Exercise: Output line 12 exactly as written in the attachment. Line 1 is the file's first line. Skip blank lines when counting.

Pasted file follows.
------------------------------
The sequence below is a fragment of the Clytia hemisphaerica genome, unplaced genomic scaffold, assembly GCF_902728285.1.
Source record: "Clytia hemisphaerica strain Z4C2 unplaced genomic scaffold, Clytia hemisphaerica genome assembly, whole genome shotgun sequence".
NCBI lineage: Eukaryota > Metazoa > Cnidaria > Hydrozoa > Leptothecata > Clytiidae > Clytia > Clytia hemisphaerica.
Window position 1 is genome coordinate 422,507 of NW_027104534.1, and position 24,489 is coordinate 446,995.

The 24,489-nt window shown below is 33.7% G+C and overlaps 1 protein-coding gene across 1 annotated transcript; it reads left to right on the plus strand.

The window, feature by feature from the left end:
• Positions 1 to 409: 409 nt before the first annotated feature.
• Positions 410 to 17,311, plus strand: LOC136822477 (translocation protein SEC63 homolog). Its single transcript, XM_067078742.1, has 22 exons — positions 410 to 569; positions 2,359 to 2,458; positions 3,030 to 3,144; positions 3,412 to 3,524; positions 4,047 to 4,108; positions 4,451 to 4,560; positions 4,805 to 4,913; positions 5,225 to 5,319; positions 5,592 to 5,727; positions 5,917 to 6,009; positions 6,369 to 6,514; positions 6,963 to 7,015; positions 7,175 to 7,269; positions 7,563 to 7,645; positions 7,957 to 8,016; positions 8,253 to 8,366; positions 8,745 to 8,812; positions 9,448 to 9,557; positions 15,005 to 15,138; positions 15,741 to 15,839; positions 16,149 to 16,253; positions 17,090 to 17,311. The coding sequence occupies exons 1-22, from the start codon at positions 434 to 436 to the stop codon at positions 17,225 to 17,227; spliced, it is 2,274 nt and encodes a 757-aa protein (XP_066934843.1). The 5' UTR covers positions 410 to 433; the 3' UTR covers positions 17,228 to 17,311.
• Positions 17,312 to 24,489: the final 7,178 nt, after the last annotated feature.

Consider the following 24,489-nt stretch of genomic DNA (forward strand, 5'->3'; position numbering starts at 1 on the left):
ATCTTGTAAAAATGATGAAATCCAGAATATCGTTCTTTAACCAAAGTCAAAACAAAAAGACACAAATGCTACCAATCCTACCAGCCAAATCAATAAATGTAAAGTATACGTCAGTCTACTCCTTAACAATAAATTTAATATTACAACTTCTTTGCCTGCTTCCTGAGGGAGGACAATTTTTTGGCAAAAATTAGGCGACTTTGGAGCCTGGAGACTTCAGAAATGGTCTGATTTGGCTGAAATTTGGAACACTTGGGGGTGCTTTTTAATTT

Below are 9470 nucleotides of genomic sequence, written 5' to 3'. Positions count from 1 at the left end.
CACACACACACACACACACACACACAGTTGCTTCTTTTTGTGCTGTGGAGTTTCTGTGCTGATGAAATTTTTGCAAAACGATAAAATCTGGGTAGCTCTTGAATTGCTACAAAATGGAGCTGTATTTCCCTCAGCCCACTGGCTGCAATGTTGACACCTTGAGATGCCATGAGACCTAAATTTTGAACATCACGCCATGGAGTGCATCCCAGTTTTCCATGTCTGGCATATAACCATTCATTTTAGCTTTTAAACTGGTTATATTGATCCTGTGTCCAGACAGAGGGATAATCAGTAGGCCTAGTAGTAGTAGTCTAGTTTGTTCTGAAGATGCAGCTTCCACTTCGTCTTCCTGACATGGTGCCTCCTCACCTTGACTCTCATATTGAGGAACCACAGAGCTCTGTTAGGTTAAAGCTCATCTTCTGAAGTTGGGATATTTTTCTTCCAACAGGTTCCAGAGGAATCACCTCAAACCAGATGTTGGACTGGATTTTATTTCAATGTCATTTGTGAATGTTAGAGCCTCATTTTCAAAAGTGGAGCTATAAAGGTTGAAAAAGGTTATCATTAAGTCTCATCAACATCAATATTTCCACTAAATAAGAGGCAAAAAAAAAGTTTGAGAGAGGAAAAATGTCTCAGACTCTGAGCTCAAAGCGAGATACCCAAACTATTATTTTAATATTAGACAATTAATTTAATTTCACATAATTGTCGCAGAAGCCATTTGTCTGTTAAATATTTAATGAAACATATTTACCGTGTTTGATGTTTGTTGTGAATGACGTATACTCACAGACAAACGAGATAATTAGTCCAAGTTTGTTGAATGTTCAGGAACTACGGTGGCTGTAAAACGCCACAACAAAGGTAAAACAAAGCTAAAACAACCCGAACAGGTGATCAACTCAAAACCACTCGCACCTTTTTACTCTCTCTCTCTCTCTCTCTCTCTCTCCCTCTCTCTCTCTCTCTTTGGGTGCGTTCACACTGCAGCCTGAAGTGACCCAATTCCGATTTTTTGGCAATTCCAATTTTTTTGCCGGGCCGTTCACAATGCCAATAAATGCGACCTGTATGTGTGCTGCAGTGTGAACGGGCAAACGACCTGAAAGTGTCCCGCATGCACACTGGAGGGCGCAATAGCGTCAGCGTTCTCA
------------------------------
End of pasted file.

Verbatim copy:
Below are 9470 nucleotides of genomic sequence, written 5' to 3'. Positions count from 1 at the left end.